One factor contributing to the spread of mad cow disease is the lack of an effective way to detect the malady’s presence before infected animals begin showing symptoms. Currently, the only reliable way to confirm a diagnosis is with a brain biopsy or autopsy.
Michael Clinton and colleagues at the Roslin Institute in Scotland have found a clue that could yield a simple blood test. Clinton discovered that the level of a protein called erythroid differentiation-related factor was dramatically lower in blood from infected sheep and bone marrow from infected cattle. But it could still be awhile before a commercial blood test is generated. The researchers are trying to confirm their initial findings in a large set of animals as well as in humans. If all goes well, they expect to begin developing a diagnostic test.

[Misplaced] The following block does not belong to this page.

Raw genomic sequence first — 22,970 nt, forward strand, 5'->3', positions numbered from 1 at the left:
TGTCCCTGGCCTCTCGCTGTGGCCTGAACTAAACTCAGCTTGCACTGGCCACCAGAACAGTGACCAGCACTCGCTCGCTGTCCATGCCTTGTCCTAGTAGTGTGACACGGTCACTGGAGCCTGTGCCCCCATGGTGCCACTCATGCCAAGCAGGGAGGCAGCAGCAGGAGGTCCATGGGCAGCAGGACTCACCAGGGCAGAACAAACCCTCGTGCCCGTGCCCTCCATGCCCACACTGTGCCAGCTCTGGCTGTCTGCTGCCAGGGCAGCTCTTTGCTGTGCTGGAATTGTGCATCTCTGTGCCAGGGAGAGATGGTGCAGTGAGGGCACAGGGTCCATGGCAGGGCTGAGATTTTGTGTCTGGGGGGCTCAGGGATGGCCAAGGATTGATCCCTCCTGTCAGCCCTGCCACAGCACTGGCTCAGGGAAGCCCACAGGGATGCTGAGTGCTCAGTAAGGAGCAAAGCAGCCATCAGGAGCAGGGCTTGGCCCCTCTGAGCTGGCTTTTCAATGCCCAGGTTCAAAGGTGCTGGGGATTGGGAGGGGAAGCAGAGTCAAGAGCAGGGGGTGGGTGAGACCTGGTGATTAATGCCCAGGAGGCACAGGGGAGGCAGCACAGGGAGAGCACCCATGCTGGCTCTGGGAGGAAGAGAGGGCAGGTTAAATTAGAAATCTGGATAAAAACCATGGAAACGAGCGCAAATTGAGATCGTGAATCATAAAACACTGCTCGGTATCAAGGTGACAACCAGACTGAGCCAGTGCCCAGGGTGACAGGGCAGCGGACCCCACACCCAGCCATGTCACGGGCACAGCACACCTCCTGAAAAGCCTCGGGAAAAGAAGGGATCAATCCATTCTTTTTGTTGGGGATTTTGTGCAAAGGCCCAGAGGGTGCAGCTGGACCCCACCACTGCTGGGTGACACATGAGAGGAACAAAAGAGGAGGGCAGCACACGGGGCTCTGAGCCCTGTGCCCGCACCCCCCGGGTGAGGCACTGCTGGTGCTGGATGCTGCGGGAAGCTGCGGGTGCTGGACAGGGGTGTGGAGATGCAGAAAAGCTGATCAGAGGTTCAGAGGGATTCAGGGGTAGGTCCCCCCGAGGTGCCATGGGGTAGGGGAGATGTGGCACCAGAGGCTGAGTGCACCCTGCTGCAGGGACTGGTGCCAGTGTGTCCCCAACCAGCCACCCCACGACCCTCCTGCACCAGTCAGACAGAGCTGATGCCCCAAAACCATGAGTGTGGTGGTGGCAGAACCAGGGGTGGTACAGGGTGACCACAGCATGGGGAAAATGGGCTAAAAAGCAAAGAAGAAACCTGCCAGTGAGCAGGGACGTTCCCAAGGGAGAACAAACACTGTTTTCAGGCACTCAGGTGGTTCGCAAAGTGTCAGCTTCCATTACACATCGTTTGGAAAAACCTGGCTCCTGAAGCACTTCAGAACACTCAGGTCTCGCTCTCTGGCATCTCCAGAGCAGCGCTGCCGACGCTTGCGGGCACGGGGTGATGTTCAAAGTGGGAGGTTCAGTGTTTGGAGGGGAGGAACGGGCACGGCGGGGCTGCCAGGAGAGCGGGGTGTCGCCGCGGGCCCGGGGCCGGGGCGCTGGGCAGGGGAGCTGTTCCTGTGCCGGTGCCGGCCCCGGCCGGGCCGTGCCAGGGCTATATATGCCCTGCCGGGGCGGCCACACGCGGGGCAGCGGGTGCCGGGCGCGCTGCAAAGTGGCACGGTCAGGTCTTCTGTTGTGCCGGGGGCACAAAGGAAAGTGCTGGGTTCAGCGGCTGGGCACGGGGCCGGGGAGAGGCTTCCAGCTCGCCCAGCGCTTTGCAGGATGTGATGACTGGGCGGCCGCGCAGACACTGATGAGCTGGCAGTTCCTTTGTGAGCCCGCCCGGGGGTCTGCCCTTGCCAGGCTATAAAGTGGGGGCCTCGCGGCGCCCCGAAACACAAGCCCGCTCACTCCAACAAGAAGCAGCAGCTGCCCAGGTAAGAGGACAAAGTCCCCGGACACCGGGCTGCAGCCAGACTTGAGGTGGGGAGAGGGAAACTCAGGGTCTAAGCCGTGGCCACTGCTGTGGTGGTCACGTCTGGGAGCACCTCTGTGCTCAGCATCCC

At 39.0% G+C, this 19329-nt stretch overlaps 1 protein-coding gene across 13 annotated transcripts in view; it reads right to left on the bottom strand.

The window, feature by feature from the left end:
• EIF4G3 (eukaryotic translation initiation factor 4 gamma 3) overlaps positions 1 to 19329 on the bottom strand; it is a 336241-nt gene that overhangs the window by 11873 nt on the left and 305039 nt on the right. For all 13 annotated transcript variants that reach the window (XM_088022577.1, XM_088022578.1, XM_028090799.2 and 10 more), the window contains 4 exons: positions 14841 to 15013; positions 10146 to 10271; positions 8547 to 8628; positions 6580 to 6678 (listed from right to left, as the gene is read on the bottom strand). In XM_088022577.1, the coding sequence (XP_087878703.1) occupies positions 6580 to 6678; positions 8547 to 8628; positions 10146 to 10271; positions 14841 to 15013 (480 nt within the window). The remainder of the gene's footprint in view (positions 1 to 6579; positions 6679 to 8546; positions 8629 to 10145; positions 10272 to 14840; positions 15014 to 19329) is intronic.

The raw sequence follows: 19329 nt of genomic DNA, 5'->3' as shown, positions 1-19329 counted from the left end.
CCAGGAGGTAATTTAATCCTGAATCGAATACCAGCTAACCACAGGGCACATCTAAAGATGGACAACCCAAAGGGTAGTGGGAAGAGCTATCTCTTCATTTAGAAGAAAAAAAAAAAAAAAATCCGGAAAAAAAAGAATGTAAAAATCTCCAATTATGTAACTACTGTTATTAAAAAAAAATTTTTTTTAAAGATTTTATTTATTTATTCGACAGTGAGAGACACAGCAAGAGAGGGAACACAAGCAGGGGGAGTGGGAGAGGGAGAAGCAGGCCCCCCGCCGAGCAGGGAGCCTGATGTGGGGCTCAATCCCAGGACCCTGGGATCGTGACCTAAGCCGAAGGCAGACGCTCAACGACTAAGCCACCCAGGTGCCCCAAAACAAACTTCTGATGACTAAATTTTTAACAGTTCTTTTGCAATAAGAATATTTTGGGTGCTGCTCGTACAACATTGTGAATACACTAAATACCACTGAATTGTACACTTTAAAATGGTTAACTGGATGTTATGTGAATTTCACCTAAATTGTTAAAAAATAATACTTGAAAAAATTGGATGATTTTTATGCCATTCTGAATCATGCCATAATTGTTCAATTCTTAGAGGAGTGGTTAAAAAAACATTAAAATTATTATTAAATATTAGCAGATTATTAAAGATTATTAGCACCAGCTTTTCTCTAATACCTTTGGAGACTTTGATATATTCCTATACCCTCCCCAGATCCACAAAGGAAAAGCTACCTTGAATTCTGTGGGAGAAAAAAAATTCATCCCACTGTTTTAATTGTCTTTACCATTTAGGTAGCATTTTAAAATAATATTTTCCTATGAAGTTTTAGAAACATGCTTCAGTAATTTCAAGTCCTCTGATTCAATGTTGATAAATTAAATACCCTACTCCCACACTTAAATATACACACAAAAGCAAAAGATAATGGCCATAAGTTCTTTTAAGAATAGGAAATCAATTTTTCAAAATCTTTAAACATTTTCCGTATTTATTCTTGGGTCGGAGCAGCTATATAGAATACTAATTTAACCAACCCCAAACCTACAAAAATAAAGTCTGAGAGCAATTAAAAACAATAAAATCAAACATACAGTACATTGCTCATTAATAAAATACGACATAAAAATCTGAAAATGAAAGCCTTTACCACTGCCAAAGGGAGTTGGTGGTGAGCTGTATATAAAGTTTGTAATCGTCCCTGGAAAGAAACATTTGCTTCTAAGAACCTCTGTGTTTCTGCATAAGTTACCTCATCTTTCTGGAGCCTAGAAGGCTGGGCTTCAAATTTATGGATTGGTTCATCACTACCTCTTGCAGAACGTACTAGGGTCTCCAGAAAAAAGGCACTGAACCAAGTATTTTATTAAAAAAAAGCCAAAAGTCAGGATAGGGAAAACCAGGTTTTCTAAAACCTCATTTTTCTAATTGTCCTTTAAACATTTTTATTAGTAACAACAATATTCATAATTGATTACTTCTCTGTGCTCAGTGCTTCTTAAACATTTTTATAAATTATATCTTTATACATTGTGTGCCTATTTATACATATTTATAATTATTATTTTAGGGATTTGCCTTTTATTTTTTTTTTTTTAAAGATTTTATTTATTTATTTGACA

The hype around DeepMind’s new AI model misses what’s actually cool about it
Some worry that the chatter about these tools is doing the whole field a disservice.
These materials were meant to revolutionize the solar industry. Why hasn’t it happened?
Perovskites are promising, but real-world conditions have held them back.
Why China is still obsessed with disinfecting everything
Most public health bodies dealing with covid have long since moved on from the idea of surface transmission. China’s didn’t—and that helps it control the narrative about the disease’s origins and danger.
A quick guide to the most important AI law you’ve never heard of
The European Union is planning new legislation aimed at curbing the worst harms associated with artificial intelligence.
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